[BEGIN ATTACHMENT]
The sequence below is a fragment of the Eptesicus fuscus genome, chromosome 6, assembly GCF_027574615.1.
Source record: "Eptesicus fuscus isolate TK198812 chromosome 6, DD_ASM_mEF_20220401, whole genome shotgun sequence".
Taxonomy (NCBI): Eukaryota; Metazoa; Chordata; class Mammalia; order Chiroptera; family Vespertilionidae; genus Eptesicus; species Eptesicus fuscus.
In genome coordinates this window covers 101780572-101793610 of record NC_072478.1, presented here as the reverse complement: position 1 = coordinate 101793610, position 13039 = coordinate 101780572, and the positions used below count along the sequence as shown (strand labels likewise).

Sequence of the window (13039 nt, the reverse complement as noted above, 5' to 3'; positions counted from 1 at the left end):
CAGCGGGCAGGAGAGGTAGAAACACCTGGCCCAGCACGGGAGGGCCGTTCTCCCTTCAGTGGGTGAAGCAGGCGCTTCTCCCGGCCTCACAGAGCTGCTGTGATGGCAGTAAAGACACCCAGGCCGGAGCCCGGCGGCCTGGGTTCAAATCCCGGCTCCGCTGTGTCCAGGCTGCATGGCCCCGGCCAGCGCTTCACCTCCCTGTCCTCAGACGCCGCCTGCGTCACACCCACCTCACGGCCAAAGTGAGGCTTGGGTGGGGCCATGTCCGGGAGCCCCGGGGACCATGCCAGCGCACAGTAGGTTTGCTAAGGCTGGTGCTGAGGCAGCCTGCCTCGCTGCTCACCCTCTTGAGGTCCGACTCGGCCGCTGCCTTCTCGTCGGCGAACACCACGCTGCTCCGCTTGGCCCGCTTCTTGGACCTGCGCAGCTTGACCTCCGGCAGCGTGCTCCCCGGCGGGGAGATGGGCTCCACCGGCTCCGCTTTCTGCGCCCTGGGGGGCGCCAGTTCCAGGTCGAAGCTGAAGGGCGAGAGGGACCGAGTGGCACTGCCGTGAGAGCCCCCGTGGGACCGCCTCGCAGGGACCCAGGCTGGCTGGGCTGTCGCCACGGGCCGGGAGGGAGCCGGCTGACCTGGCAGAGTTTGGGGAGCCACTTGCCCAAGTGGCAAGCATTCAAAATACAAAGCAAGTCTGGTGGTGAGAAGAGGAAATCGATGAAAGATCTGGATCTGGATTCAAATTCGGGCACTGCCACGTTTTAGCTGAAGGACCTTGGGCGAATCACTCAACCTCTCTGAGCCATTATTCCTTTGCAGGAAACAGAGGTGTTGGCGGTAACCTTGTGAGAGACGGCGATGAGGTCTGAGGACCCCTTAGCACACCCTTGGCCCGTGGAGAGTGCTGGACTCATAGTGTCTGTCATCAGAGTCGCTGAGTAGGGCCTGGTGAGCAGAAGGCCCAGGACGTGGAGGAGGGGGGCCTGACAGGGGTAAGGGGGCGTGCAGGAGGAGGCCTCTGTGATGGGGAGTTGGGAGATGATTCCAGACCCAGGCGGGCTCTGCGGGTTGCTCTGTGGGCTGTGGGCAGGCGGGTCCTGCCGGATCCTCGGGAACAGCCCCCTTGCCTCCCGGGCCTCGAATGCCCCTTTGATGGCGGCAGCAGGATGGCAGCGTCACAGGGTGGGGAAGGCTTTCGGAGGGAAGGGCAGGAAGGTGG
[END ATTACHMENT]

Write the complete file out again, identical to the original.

The sequence below is a fragment of the Eptesicus fuscus genome, chromosome 6, assembly GCF_027574615.1.
Source record: "Eptesicus fuscus isolate TK198812 chromosome 6, DD_ASM_mEF_20220401, whole genome shotgun sequence".
Taxonomy (NCBI): Eukaryota; Metazoa; Chordata; class Mammalia; order Chiroptera; family Vespertilionidae; genus Eptesicus; species Eptesicus fuscus.
In genome coordinates this window covers 101780572-101793610 of record NC_072478.1, presented here as the reverse complement: position 1 = coordinate 101793610, position 13039 = coordinate 101780572, and the positions used below count along the sequence as shown (strand labels likewise).

Sequence of the window (13039 nt, the reverse complement as noted above, 5' to 3'; positions counted from 1 at the left end):
CAGCGGGCAGGAGAGGTAGAAACACCTGGCCCAGCACGGGAGGGCCGTTCTCCCTTCAGTGGGTGAAGCAGGCGCTTCTCCCGGCCTCACAGAGCTGCTGTGATGGCAGTAAAGACACCCAGGCCGGAGCCCGGCGGCCTGGGTTCAAATCCCGGCTCCGCTGTGTCCAGGCTGCATGGCCCCGGCCAGCGCTTCACCTCCCTGTCCTCAGACGCCGCCTGCGTCACACCCACCTCACGGCCAAAGTGAGGCTTGGGTGGGGCCATGTCCGGGAGCCCCGGGGACCATGCCAGCGCACAGTAGGTTTGCTAAGGCTGGTGCTGAGGCAGCCTGCCTCGCTGCTCACCCTCTTGAGGTCCGACTCGGCCGCTGCCTTCTCGTCGGCGAACACCACGCTGCTCCGCTTGGCCCGCTTCTTGGACCTGCGCAGCTTGACCTCCGGCAGCGTGCTCCCCGGCGGGGAGATGGGCTCCACCGGCTCCGCTTTCTGCGCCCTGGGGGGCGCCAGTTCCAGGTCGAAGCTGAAGGGCGAGAGGGACCGAGTGGCACTGCCGTGAGAGCCCCCGTGGGACCGCCTCGCAGGGACCCAGGCTGGCTGGGCTGTCGCCACGGGCCGGGAGGGAGCCGGCTGACCTGGCAGAGTTTGGGGAGCCACTTGCCCAAGTGGCAAGCATTCAAAATACAAAGCAAGTCTGGTGGTGAGAAGAGGAAATCGATGAAAGATCTGGATCTGGATTCAAATTCGGGCACTGCCACGTTTTAGCTGAAGGACCTTGGGCGAATCACTCAACCTCTCTGAGCCATTATTCCTTTGCAGGAAACAGAGGTGTTGGCGGTAACCTTGTGAGAGACGGCGATGAGGTCTGAGGACCCCTTAGCACACCCTTGGCCCGTGGAGAGTGCTGGACTCATAGTGTCTGTCATCAGAGTCGCTGAGTAGGGCCTGGTGAGCAGAAGGCCCAGGACGTGGAGGAGGGGGGCCTGACAGGGGTAAGGGGGCGTGCAGGAGGAGGCCTCTGTGATGGGGAGTTGGGAGATGATTCCAGACCCAGGCGGGCTCTGCGGGTTGCTCTGTGGGCTGTGGGCAGGCGGGTCCTGCCGGATCCTCGGGAACAGCCCCCTTGCCTCCCGGGCCTCGAATGCCCCTTTGATGGCGGCAGCAGGATGGCAGCGTCACAGGGTGGGGAAGGCTTTCGGAGGGAAGGGCAGGAAGGTGG